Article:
Home Hill News

The Melbourne Cup, Home Hill Style

THE Melbourne Cup was first run in 1861, when it was won by Archer and coincidentally, the same horse won again the following year by still the largest margin of eight lengths.

It was always reported that the horse had walked from Terara (near Nowra) to Melbourne, however, that was incorrect, as he actually travelled on a steamship from Sydney to Melbourne as he also did the following year.

The cup was run over two miles, but in 1972, with the introduction of the metric system, it was changed to 3200 metres, which is 19 metres shorter.

It is known as the race that stops a nation and is always run on the first Tuesday in November and is also the richest 3200 metre handicap race in the world, with prize money and trophies in excess of $8 million dollars.

There have only been four horses that have won the cup twice – as earlier noted, Archer in 1861and 1862; Peter Pan in 1932 then again in 1934; Rain Lover in 1968 and 1969 and Think Big in 1974 and 1975. Just one horse has completed the treble – the mighty mare, Makybe Diva completing the incredible feat in 2003, 2004 and 2005.

Home Hill joins in

Home Hill began to conduct meetings on this iconic day in 1965.

A local businessman and SP bookmaker, Bill Rawnsley suggested to committee members that the club should race on Melbourne Cup Day, well knowing the danger the club was taking with the race day also being a working day, which was a big concern for the club.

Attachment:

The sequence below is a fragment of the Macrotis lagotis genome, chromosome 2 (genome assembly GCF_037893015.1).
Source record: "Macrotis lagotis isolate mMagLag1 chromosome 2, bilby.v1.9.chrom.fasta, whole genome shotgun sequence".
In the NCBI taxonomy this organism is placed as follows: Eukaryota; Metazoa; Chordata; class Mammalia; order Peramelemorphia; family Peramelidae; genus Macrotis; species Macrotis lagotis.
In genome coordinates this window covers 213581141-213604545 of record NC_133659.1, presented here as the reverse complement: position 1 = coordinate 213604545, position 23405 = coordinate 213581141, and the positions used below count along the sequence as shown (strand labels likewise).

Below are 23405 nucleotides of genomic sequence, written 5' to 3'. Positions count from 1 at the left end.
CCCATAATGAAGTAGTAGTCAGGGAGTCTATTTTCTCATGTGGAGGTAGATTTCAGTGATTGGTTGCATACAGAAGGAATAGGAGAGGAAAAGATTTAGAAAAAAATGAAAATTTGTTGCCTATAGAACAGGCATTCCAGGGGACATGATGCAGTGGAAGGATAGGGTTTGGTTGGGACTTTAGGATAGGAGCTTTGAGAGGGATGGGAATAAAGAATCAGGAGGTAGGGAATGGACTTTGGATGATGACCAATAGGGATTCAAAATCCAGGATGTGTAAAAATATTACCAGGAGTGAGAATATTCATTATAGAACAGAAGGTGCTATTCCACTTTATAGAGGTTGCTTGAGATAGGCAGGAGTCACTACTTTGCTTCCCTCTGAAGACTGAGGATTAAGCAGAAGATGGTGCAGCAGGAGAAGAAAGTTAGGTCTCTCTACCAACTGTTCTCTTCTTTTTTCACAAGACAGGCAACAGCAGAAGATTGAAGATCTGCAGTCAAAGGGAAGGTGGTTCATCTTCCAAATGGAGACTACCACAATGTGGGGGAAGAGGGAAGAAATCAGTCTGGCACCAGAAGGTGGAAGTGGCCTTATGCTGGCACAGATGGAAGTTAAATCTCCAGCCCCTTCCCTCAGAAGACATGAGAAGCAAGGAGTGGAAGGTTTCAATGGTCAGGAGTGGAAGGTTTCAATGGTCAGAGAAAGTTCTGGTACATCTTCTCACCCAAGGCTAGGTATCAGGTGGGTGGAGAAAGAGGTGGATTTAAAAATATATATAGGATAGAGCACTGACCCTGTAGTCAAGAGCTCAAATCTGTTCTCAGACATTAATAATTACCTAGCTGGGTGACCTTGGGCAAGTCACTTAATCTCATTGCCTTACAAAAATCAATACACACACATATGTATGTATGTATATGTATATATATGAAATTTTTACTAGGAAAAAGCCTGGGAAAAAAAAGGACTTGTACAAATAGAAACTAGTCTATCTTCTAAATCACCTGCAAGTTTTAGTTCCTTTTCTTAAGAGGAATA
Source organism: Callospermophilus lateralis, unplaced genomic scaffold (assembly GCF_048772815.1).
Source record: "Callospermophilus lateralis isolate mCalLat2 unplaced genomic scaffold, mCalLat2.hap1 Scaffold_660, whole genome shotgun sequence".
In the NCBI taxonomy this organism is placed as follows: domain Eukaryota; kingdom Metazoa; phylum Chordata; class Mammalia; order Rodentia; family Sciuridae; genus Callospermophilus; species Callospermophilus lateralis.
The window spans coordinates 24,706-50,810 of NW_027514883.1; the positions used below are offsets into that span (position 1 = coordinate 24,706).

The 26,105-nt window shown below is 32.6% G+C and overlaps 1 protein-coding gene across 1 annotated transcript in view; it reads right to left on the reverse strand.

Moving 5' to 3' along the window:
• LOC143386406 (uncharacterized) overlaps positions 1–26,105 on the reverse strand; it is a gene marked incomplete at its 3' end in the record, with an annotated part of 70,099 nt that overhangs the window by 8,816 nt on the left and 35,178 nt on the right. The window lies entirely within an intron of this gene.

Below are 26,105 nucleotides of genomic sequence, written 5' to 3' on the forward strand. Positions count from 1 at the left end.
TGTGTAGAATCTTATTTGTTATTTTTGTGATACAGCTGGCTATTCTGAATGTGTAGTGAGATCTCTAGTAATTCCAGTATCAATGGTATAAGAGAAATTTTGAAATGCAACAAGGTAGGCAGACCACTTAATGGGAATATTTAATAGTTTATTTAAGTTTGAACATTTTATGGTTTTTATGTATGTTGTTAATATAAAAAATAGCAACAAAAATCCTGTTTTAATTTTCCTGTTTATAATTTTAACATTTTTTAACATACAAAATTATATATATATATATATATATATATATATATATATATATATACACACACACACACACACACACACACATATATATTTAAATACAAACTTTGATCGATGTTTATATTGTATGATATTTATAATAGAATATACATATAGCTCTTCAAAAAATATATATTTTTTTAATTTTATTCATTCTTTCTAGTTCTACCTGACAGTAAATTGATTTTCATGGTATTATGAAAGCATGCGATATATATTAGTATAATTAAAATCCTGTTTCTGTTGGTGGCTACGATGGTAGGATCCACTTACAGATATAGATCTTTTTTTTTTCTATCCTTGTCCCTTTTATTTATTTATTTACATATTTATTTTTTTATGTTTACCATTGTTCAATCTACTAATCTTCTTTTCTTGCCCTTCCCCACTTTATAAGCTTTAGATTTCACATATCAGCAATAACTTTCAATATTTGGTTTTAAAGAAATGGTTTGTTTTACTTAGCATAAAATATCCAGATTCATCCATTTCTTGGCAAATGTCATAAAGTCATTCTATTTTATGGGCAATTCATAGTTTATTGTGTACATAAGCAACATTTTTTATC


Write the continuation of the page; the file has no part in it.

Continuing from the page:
The then Home Hill Race Club was criticised and laughed at by other racing fraternities for taking such a risk. However, they were not laughing for too long, when the huge success of the event was revealed.

A few years later, with the day going from strength-to-strength, other race clubs jumped on board, with one of these being the Townsville Club.

Earlier, it was not an issue as there was plenty of jockeys to conduct both meetings. 

However, by the late nineties, jockey numbers had declined and after a conference between the two clubs, it was decided that the now Burdekin Race Club would race early, allowing for the jockeys to travel to Townsville, so they could conduct their meeting.

It was agreed that the Burdekin Club was to race late the following year – a classical example of why agreements should always be obtained in writing.

The then Townsville CEO went back on the deal – and, of course the Burdekin, being the smaller club, was told to race early again by Racing Queensland.

That would be the last time the Burdekin were allowed to race on Melbourne Cup Day. 

After introducing and conducting the concept for more than 30 years, it was taken off the club and given to Townsville – talk about a kick in the guts!

At around the same time, Home Hill also lost its Melbourne Cup Day holiday – the only public holiday on the day outside Victoria.

Derby Day

For the Cup Day loss, the Burdekin Club was given Derby Day. To say that was an equivalent day would be a gross over-statement, but through patience, hard work and valuable sponsors, the event has become the local race club’s second biggest day of the year.

The introduction of the Ladies event was the icing on the cake, with tickets to the day having to be capped at more than 350 ladies attending in the past.Derby Day – to be held on October 29 this year – will be another great spectacle and again, it will be the Justin Scott Derby Day, sponsored by Truenorth Equipment Hire.